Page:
Genre: Literature / General Fiction
Bobby Barnes has a reputation for recklessness. So it’s hardly a surprise when, driving drunk with his two young sons through the mountains one night, he careens into a head-on collision. A final thought occurs to him: ‘There will be stars.’
The next morning, he wakes on the footpath in front of his shop. Except, it’s not the next morning. Somehow it’s the morning of the day before—the day of the collision. He knows when the phone will ring, how much beer he has left in the fridge and when he’ll be tempted to whistle at a pretty woman walking by.
However, Bobby isn’t the only one in the small town of Mattingly who’s troubled by an overwhelming sense of déjà vu. Six other people are also trapped in the same day-long loop, each with their own theory as to why and each with a secret to keep. Some among them believe they’ve found heaven, while others are convinced that what they come to call ‘The Turn’ is something far more sinister.
There Will Be Stars is a slow-burning story of acceptance, atonement and redemption.
This was my first Billy Coffey novel, and I didn’t realise before I started reading There Will Be Stars that he’s written several novels set in Mattingly, and some of the characters who appear in this book are familiar from his earlier work. However, while There Will Be Stars makes reference to events that occur in earlier novels, it can be read as a standalone title.
I was intrigued by Coffey’s premise, and that carried me through the first half of the book where Coffey sets up The Turn and introduces his reader to each of the characters and how they feel about being in The Turn. The writing is clean yet evocative, and there’s just enough mystery to incite a niggle of unease and a sense that all is not as it seems.
However, my interest began to flag in the second half. By then I knew what kind of story this was and how it was going to play out, and there was nothing for it but to wait for one of the characters to twig as to how to break the Godot-esque cycle.
Without giving too much away, the story deals with Big Ideas and decisions about the way we choose to live our lives that to me seem more appropriate for a YA novel where the target readership is in the process of setting their moral compass and making key life decisions. Similarly, Billy’s character arc and the ideological conflicts that occur between the characters also felt more suited to YA, though There Will Be Stars is clearly targetted at adults. To be clear, that’s not a criticism; I’ll take good YA over pedestrian adult fiction any day.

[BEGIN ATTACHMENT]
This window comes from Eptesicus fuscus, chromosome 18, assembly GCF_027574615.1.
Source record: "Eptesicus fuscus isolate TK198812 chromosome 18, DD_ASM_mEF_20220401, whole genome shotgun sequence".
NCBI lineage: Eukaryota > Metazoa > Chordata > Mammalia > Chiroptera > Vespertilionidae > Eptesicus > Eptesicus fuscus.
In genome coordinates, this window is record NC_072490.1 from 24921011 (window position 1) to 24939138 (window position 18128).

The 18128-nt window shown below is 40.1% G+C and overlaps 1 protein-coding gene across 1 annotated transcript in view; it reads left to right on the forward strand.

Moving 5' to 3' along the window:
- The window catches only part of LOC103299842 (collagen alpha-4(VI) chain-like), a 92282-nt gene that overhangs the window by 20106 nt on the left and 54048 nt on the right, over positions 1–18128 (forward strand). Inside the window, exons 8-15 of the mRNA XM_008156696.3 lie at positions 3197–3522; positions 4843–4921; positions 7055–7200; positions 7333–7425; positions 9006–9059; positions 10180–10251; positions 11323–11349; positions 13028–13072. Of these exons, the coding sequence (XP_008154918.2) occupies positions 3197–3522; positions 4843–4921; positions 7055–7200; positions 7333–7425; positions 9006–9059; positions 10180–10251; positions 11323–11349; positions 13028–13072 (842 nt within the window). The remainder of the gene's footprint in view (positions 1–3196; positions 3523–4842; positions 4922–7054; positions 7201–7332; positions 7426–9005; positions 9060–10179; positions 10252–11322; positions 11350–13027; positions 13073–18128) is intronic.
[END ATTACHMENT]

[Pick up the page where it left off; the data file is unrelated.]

However, when an author chooses to work with big themes, such as redemption, atonement, love and reconciliation, there’s always a danger they’ll try to teach their reader an important life lesson rather than ask insightful questions and allow the reader to draw their own conclusions. Here Coffey could stand to learn from YA authors who know better than most that the fastest way to lose a reader’s attention is to sound like a teacher. In the final chapters of There Will Be Stars, I felt like I was a kid in Sunday school being taught how to make up for my sins and struggled to finish. (After reading, I learned that Thomas Nelson primarily publishes Christian titles, and had I known this earlier, I probably wouldn’t have picked this one up.)
There Will Be Stars is a solid, well-crafted read, but for me, the speculative element didn’t offer anything new, and the story as a whole was ultimately too predictable and lacked complexity and nuance.
Thank you to Thomas Nelson for providing a copy of There Will Be Stars in exchange for an honest review.
Thanks also to Grammarly for picking upsix critical issues and seventeen advanced issues in my draft of this review. If, like me, you have trouble with typos, do give Grammarly a go!
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